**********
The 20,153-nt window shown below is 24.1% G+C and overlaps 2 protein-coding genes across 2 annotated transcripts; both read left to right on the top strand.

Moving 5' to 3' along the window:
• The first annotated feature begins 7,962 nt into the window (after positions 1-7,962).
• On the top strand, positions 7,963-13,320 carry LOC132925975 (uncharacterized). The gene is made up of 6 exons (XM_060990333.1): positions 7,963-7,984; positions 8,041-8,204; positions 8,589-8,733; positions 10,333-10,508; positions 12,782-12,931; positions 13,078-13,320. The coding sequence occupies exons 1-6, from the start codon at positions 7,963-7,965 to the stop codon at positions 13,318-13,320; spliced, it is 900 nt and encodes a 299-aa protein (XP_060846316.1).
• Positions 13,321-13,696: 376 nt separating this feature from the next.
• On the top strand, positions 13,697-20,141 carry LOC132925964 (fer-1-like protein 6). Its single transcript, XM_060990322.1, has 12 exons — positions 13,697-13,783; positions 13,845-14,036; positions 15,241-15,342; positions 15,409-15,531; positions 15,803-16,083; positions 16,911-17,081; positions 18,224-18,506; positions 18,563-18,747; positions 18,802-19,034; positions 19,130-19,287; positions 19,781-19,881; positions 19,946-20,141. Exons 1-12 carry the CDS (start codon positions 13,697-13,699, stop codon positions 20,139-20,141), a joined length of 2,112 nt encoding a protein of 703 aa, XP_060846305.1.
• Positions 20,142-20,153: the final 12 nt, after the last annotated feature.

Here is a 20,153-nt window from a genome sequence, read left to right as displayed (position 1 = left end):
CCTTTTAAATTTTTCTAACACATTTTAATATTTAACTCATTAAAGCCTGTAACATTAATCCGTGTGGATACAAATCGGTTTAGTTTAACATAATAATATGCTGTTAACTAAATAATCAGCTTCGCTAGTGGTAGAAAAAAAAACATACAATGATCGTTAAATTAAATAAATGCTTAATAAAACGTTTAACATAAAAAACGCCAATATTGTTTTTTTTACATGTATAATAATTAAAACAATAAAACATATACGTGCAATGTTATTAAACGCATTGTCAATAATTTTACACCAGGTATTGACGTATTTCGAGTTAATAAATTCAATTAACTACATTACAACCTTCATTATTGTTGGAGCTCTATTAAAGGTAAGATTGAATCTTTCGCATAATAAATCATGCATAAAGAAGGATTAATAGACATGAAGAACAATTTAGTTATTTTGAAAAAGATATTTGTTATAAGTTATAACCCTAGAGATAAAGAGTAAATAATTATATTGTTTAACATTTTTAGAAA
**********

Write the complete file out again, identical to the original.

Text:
The 20,153-nt window shown below is 24.1% G+C and overlaps 2 protein-coding genes across 2 annotated transcripts; both read left to right on the top strand.

Moving 5' to 3' along the window:
• The first annotated feature begins 7,962 nt into the window (after positions 1-7,962).
• On the top strand, positions 7,963-13,320 carry LOC132925975 (uncharacterized). The gene is made up of 6 exons (XM_060990333.1): positions 7,963-7,984; positions 8,041-8,204; positions 8,589-8,733; positions 10,333-10,508; positions 12,782-12,931; positions 13,078-13,320. The coding sequence occupies exons 1-6, from the start codon at positions 7,963-7,965 to the stop codon at positions 13,318-13,320; spliced, it is 900 nt and encodes a 299-aa protein (XP_060846316.1).
• Positions 13,321-13,696: 376 nt separating this feature from the next.
• On the top strand, positions 13,697-20,141 carry LOC132925964 (fer-1-like protein 6). Its single transcript, XM_060990322.1, has 12 exons — positions 13,697-13,783; positions 13,845-14,036; positions 15,241-15,342; positions 15,409-15,531; positions 15,803-16,083; positions 16,911-17,081; positions 18,224-18,506; positions 18,563-18,747; positions 18,802-19,034; positions 19,130-19,287; positions 19,781-19,881; positions 19,946-20,141. Exons 1-12 carry the CDS (start codon positions 13,697-13,699, stop codon positions 20,139-20,141), a joined length of 2,112 nt encoding a protein of 703 aa, XP_060846305.1.
• Positions 20,142-20,153: the final 12 nt, after the last annotated feature.

Here is a 20,153-nt window from a genome sequence, read left to right as displayed (position 1 = left end):
CCTTTTAAATTTTTCTAACACATTTTAATATTTAACTCATTAAAGCCTGTAACATTAATCCGTGTGGATACAAATCGGTTTAGTTTAACATAATAATATGCTGTTAACTAAATAATCAGCTTCGCTAGTGGTAGAAAAAAAAACATACAATGATCGTTAAATTAAATAAATGCTTAATAAAACGTTTAACATAAAAAACGCCAATATTGTTTTTTTTACATGTATAATAATTAAAACAATAAAACATATACGTGCAATGTTATTAAACGCATTGTCAATAATTTTACACCAGGTATTGACGTATTTCGAGTTAATAAATTCAATTAACTACATTACAACCTTCATTATTGTTGGAGCTCTATTAAAGGTAAGATTGAATCTTTCGCATAATAAATCATGCATAAAGAAGGATTAATAGACATGAAGAACAATTTAGTTATTTTGAAAAAGATATTTGTTATAAGTTATAACCCTAGAGATAAAGAGTAAATAATTATATTGTTTAACATTTTTAGAAA